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Front. Vet. Sci., 20 October 2022
Sec. Veterinary Humanities and Social Sciences
Volume 9 - 2022 |

Assessing strategic, tactical, and operational decision-making and risk in a livestock production chain through experimental simulation platforms

  • 1Social Ecological Gaming and Simulation Lab, School of Public Administration and Affairs, University of Kansas, Lawrence, KS, United States
  • 2Social Ecological Gaming and Simulation (SEGS) Lab, Plant and Soil Science Department, Gund Institute for Environment, University of Vermont, Burlington, VT, United States
  • 3Social Ecological Gaming and Simulation (SEGS) Lab, Plant and Soil Science Department, University of Vermont, Burlington, VT, United States
  • 4Social Ecological Gaming and Simulation (SEGS) Lab, Community Development & Applied Economics Department, University of Vermont, Burlington, VT, United States
  • 5Plant Biology Department, Food Systems Research Center, University of Vermont, Burlington, VT, United States
  • 6Social Ecological Gaming and Simulation (SEGS) Lab, Animal and Veterinary Sciences Department, University of Vermont, Burlington, VT, United States

This paper provides a research summary of a series of serious games and simulations that form the basis of an experimental platform for the study of human decision-making and behavior associated with biosecurity across complex livestock production chains. This platform is the first of its kind to address the challenges associated with scaling micro-behavior of biosecurity decision-making to macro-patterns of disease spread across strategic, tactical and operational levels, capturing the roles that facility managers and front-line workers play in making biosecurity decisions under risk and uncertainty. Informational and incentive treatments are tested within each game and simulation. Behavioral theories are used to explain these findings. Results from serious games in the form of behavioral probability distributions are then used to simulate disease incidence and spread across a complex production chain, demonstrating how micro-level behaviors contribute to larger macro-level patterns. In the case of this study, the propensity to adopt micro-level biosecurity practices are applied to a network percolation disease spread model. By presenting the suite of companion models of behavior and disease spread we are able to capture scaling dynamics of complex systems, and in the process, better understand how individual behaviors impact whole systems.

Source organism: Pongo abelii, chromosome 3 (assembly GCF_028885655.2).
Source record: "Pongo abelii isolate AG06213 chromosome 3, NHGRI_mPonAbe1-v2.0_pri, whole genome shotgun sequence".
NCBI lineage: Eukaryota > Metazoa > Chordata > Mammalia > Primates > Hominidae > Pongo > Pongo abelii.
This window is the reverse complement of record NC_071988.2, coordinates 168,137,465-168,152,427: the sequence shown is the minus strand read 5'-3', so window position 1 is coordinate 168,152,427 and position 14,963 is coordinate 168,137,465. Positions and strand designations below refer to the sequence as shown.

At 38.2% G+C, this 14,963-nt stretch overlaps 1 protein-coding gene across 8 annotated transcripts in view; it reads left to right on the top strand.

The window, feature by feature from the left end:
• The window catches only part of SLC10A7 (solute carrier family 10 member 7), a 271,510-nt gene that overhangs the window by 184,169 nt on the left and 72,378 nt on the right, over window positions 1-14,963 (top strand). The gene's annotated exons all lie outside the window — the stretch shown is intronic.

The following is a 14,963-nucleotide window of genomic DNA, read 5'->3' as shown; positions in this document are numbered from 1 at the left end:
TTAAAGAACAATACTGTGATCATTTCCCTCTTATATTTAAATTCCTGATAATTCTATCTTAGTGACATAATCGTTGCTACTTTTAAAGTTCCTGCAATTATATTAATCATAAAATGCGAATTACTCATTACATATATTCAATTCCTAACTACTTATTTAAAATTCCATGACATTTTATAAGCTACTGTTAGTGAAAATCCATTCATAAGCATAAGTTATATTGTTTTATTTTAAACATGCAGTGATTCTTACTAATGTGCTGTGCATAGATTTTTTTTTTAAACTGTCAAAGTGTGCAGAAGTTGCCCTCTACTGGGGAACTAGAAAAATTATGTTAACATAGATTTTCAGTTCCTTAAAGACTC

Computational modeling, digital serious gaming, and simulation tools can provide a better understanding of how the percolation of individual behaviors manifests itself across networks of heterogeneous actors to produce specific systemic outputs and outcomes. The spread of disease across human systems, like during the global COVID-19 pandemic, and increasingly, systems of domesticated livestock, provides an opportunity to look at the relationship between individuals' micro-level behaviors operating across different levels of operational, tactical or strategic action and their implications for more macro-scale outcomes. This research summary provides an overview of an experimental simulation platform designed to study the relationship between micro-level individual behavior and macro-level outcomes within disease spread scenarios. Researchers are increasingly using computational modeling and serious gaming to consider and study systems across micro and macro levels. Understanding scalar dynamics can lead to predicting and mitigating disease risk transmission by helping to align private and public costs and beneifts associated with biosecurity, and anticipate how decisions made at operational scales can impact the wider spread of disease among livestock populations.

To capture the micro-level roles and behaviors of individual human actors spanning the continuum of front-line workers, managers and executive leaders, a series of serious games that operate at different strategic-tactical-operational levels was developed. The results from these games are used to calibrate whole systems models of a livestock production chain using an agent-based modeling (ABMs) approach to demonstrate how behavioral nudges at different levels of operational and tactical action scale can form specific micro- and macro-level behavior relating to mitigating disease transmission. The approach and findings can have a bearing on developing a coordinated policy response to highly contagious disease spread events.